But TV ads have been in steady decline as a share of overall advertising spend. From 2015 to 2020 the share of TV ad spend in the US fell from 42% to 33%, with a further decline to 20% expected by 2025, according to Moffett Nathanson, an independent research company focused on media and communications. Online advertising, which includes streaming, has picked up the slack, growing from a 27% share in 2015 to 52% in 2020, with an expected rise to 73% by 2025. Relatedly, eMarketer predicts that by 2024, there will be more households without a traditional pay-TV service than with it.
Taylor’s investors think he and his 30-person team, split between LA and Cambridge in his native UK, are well positioned to ride these trends.
“I think streaming platforms, because there’s so many of them now, will need to identify new ways of generating revenue outside of growing the subscriber base,” said Marlon Nichols, whose MaC Ventures participated in Ryff’s $5 million fundraise in 2019, its most recent .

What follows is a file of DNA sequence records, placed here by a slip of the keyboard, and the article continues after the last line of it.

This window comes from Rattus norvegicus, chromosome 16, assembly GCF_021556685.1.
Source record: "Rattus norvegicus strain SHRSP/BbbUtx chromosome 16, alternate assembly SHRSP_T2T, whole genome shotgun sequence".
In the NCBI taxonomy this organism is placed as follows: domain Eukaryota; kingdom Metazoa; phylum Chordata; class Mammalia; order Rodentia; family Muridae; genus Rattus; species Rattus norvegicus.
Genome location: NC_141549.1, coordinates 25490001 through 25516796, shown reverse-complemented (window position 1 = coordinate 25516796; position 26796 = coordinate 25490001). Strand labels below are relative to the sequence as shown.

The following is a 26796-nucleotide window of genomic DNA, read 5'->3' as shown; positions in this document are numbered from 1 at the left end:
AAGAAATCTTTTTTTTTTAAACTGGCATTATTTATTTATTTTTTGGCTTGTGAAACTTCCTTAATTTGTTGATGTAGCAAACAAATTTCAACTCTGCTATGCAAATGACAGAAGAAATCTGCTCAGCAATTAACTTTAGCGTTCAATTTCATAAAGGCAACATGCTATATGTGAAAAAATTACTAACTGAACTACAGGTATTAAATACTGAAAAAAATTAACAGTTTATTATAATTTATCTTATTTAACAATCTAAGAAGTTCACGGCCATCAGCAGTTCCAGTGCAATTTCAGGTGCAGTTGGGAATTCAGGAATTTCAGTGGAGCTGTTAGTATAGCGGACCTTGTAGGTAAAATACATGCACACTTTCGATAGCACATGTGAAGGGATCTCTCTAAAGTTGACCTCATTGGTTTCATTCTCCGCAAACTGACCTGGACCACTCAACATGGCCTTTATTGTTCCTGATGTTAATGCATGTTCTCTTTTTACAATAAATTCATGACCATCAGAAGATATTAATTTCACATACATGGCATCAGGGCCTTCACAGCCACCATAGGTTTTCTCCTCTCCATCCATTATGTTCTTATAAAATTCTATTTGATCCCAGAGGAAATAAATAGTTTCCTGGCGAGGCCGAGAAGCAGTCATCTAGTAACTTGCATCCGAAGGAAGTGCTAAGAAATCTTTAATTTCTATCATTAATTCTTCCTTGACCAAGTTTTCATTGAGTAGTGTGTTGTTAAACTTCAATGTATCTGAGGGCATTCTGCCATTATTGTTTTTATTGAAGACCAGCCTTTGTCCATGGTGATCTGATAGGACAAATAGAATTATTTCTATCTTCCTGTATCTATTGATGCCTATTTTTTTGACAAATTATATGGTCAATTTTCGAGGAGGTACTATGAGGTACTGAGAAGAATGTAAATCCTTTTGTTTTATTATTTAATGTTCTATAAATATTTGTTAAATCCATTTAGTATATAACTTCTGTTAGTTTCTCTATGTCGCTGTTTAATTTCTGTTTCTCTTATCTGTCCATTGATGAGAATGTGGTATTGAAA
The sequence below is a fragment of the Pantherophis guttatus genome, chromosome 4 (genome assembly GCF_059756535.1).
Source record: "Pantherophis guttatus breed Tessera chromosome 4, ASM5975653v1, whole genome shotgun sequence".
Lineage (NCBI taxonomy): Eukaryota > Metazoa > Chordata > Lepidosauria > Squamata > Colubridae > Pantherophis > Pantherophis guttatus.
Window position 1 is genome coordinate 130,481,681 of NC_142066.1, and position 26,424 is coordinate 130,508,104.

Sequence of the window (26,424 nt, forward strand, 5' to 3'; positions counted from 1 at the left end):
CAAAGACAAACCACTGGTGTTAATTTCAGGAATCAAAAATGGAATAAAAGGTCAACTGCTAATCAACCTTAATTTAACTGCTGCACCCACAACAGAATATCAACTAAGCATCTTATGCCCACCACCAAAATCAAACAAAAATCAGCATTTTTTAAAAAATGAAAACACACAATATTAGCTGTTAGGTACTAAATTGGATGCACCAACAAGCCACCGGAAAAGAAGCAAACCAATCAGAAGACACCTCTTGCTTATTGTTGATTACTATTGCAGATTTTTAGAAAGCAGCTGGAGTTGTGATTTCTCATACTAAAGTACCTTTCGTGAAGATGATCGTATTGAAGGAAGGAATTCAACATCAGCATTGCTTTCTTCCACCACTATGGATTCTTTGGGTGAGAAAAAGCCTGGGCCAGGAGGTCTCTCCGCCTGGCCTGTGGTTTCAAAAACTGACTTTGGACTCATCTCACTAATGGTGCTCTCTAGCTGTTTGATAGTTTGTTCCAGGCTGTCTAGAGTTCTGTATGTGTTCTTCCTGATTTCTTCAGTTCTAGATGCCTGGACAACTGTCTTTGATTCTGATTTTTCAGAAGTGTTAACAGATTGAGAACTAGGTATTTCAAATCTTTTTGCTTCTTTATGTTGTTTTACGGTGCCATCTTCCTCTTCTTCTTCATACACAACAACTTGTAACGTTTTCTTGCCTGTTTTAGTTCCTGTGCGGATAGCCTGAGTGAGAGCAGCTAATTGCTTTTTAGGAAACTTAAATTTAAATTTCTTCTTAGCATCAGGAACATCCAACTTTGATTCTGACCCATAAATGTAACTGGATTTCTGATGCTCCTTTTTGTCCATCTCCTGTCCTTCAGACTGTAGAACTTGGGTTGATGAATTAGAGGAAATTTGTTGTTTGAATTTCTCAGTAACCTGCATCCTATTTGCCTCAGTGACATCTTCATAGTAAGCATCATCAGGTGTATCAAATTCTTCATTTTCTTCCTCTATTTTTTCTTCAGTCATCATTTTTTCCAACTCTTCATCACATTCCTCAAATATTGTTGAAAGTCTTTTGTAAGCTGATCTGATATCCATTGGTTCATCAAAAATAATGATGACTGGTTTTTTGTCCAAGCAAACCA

Ryff’s biggest competitor is London-based Mirriad, which Taylor says uses technology that is less scalable. That could change, however.
“There is no such thing today as a product which cannot be replicated,” he said.
Like any multi-sided platform — think Uber, Airbnb, etc. — Ryff will need to onboard users on both the supply and demand sides of the ad market. In other words, to achieve its ambitions of ushering in a new paradigm of advertising, Taylor needs to lure in more brands on the one side, and streaming platforms, studios and UGC video services on the other.